• Choose a federally-backed mortgage. You might want to consider a USDA loan (aimed at low-to-moderate income borrowers buying in a rural area), a VA loan (designed for for military members and veterans), or an FHA loan (not designated for any particular group). These loans often come with lower interest rates than conventional mortgages. As a bonus, a down payment isn’t needed for USDA or VA loans.

If you’re financially prepared, you can secure a great rate — but there’s no need to rush. 

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How do 15-year fixed mortgage rates work?

With a 15-year fixed mortgage, you’ll pay off your mortgage over 15 years, and your interest rate won’t change the entire time.

You’ll dish out more per month with a 15-year fixed mortgage than a 30-year fixed mortgage because you’re paying off the same mortgage principal in half the time. 

On the bright side, a 15-year term will be less expensive than a longer term. You’ll get a lower interest rate and you’ll pay off your mortgage in fewer years. 

How do 30-year fixed mortgage rates work?

If you take out a 30-year fixed mortgage, you’ll pay off your loan over three decades, and your interest rate will remain the same for the entire term.

You’ll fork over smaller monthly payments with a 30-year term than a 15-year term because you’re splitting up your payments over more time. 

Unfortunately, it will cost you more total interest with a 30-year fixed mortgage than a 15-year fixed mortgage because you’re paying a higher interest rate for an extended period. 

How do ARMs work?

An adjustable-rate mortgage, often called an ARM, will secure your rate for a predefined period and then it will fluctuate regularly. A 7/1 ARM locks in your rate for seven years. Then, your rate will chance once per year.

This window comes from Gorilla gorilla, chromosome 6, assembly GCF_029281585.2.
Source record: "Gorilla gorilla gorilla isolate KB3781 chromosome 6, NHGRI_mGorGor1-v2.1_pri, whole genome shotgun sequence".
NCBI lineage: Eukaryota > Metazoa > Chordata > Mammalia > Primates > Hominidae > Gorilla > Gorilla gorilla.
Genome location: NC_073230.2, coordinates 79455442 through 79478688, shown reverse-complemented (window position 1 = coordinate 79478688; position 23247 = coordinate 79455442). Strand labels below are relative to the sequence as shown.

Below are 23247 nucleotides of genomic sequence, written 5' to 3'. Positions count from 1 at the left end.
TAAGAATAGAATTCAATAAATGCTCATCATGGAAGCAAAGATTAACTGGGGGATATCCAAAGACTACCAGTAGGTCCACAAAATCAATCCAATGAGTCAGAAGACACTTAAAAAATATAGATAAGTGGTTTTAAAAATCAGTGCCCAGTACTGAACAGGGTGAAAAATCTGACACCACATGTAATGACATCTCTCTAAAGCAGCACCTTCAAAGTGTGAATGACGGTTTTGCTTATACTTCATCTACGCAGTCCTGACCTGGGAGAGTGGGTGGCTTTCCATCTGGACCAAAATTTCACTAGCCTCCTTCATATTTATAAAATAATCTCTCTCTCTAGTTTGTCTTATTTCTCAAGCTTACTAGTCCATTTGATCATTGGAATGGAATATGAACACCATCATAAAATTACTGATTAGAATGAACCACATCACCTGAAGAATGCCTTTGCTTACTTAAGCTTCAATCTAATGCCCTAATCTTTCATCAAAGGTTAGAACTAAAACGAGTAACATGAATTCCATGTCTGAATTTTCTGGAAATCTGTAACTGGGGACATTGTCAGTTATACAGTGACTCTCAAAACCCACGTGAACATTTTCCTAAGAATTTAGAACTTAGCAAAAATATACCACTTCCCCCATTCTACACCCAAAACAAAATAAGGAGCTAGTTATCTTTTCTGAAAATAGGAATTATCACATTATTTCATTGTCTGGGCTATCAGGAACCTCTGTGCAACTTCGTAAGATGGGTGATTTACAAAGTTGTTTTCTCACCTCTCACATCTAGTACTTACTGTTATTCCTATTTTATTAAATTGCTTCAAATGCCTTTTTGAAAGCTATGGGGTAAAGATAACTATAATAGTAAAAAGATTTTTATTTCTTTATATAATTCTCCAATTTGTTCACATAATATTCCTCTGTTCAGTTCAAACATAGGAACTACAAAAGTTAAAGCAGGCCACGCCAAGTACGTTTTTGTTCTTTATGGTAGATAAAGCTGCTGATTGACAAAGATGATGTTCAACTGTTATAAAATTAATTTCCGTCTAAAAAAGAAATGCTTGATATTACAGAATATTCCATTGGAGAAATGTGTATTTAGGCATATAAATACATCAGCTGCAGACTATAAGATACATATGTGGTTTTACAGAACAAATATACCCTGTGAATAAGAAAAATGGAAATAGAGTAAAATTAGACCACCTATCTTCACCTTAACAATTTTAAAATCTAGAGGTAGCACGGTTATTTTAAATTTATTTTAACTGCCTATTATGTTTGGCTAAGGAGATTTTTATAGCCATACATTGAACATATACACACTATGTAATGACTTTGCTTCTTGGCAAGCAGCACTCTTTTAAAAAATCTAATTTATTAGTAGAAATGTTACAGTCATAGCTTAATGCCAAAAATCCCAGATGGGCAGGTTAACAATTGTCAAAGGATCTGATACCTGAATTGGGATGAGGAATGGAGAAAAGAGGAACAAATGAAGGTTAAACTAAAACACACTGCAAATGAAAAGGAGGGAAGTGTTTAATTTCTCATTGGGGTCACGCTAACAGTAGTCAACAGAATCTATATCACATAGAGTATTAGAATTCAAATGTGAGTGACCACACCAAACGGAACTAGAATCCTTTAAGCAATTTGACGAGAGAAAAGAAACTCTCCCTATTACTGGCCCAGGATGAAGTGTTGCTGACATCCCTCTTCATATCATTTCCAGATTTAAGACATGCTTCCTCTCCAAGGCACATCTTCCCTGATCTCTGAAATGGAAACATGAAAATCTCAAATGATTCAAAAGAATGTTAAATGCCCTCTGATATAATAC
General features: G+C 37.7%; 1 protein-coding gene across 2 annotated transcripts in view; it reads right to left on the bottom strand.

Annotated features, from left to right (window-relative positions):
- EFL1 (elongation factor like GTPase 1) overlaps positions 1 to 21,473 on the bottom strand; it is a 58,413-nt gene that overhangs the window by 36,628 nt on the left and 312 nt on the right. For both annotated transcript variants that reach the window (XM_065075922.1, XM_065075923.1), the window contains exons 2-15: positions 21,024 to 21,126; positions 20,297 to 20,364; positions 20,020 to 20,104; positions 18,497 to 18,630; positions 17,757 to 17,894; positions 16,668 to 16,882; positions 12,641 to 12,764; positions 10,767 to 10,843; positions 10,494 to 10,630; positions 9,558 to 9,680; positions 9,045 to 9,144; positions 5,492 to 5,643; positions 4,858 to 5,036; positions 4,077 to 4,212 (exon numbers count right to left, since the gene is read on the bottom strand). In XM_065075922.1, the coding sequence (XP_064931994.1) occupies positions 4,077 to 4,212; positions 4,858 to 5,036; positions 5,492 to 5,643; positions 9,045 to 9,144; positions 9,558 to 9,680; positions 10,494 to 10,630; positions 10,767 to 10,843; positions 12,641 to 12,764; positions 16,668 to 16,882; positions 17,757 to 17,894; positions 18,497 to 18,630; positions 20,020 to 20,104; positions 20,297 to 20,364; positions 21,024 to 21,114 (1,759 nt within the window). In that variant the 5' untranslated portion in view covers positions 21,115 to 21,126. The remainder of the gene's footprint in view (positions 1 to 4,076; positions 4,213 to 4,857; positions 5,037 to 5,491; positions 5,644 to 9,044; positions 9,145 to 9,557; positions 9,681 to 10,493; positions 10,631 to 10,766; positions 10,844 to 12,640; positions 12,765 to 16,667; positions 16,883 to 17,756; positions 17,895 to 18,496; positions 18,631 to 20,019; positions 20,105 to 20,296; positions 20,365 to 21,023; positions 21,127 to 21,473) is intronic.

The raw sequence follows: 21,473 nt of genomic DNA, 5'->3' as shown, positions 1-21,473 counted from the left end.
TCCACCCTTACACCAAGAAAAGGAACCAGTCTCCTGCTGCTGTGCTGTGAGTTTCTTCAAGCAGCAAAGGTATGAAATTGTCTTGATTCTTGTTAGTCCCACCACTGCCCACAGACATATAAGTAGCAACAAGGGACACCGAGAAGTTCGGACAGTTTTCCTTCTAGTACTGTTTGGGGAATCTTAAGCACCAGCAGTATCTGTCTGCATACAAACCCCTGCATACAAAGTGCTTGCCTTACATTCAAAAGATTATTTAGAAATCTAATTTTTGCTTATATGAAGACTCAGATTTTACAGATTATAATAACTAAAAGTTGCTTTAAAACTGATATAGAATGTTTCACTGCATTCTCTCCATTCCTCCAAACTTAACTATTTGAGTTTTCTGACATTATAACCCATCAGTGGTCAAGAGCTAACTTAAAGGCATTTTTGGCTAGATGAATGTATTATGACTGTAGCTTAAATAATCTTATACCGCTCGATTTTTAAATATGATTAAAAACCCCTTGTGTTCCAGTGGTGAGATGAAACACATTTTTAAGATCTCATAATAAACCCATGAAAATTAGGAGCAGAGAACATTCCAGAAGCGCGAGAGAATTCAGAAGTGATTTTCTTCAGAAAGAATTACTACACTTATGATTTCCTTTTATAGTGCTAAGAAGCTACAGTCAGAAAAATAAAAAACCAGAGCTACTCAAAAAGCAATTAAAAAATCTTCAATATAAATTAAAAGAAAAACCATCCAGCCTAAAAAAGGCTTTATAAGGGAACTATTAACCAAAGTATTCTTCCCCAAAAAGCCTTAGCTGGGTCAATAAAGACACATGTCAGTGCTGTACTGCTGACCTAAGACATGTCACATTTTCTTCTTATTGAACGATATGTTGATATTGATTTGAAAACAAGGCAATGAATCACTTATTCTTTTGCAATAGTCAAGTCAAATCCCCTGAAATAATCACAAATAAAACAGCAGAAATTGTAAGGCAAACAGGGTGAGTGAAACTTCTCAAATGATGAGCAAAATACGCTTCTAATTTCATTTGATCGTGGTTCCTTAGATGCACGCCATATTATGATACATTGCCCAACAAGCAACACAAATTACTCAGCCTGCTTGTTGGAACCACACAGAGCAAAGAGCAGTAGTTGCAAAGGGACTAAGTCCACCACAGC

Although ARM rates are fairly low now, you still may want to go after a fixed-rate mortgage. The 30-year fixed rates are the same as or lower than ARM rates, so it could be a good chance to lock in a low rate with a fixed mortgage. This way, you won’t need to fret about your rate going up in the future with an ARM.

If you’re thinking about getting an ARM, ask your lender what your individual rates would be if you chose a fixed-rate versus an adjustable-rate mortgage.

You can get a low rate today. Just make sure you’re ready financially before you act. 

Mortgage and refinance rates by state

Check the latest rates in your state at the links below. 

Alabama
Alaska
Arizona
Arkansas
California
Colorado
Connecticut
Delaware
Florida
Georgia
Hawaii
Idaho
Illinois
Indiana
Iowa
Kansas
Kentucky
Louisiana
Maine
Maryland
Massachusetts
Michigan
Minnesota
Mississippi
Missouri
Montana
Nebraska
Nevada
New Hampshire
New Jersey
New Mexico
New York
North Carolina
North Dakota
Ohio
Oklahoma
Oregon
Pennsylvania
Rhode Island
South Carolina
South Dakota
Tennessee
Utah
Vermont
Virginia
Washington
Washington DC
West Virginia
Wisconsin
Wyoming

Ryan Wangman is a reviews fellow at Personal Finance Insider reporting on mortgages, refinancing, bank accounts, and bank reviews. In his past experience writing about personal finance, he has written about credit scores, financial literacy, and homeownership.

Laura Grace Tarpley is the associate editor of banking and mortgages at Personal Finance Insider, covering mortgages, refinancing, bank accounts, and bank reviews. She is also a Certified Educator in Personal Finance (CEPF). Over her four years of covering personal finance, she has written extensively about ways to save, invest, and navigate loans.

See the mortgage rates for Friday, March 5 »